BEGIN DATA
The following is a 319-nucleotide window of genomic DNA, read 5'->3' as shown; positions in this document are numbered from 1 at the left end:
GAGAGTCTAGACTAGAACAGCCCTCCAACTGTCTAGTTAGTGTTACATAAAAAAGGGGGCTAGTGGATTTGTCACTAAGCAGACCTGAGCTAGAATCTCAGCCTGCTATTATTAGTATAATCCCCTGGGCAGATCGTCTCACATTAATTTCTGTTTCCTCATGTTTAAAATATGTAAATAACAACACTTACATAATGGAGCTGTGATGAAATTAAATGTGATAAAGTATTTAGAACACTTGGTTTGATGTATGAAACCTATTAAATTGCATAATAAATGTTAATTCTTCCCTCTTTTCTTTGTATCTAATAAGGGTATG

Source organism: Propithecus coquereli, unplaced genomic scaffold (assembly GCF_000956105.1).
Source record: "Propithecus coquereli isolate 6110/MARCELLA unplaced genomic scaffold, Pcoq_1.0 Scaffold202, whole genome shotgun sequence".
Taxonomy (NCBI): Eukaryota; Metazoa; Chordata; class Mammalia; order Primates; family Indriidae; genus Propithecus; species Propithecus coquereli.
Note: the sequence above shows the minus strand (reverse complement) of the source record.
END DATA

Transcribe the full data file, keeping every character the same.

The following is a 319-nucleotide window of genomic DNA, read 5'->3' as shown; positions in this document are numbered from 1 at the left end:
GAGAGTCTAGACTAGAACAGCCCTCCAACTGTCTAGTTAGTGTTACATAAAAAAGGGGGCTAGTGGATTTGTCACTAAGCAGACCTGAGCTAGAATCTCAGCCTGCTATTATTAGTATAATCCCCTGGGCAGATCGTCTCACATTAATTTCTGTTTCCTCATGTTTAAAATATGTAAATAACAACACTTACATAATGGAGCTGTGATGAAATTAAATGTGATAAAGTATTTAGAACACTTGGTTTGATGTATGAAACCTATTAAATTGCATAATAAATGTTAATTCTTCCCTCTTTTCTTTGTATCTAATAAGGGTATG

Source organism: Propithecus coquereli, unplaced genomic scaffold (assembly GCF_000956105.1).
Source record: "Propithecus coquereli isolate 6110/MARCELLA unplaced genomic scaffold, Pcoq_1.0 Scaffold202, whole genome shotgun sequence".
Taxonomy (NCBI): Eukaryota; Metazoa; Chordata; class Mammalia; order Primates; family Indriidae; genus Propithecus; species Propithecus coquereli.
Note: the sequence above shows the minus strand (reverse complement) of the source record.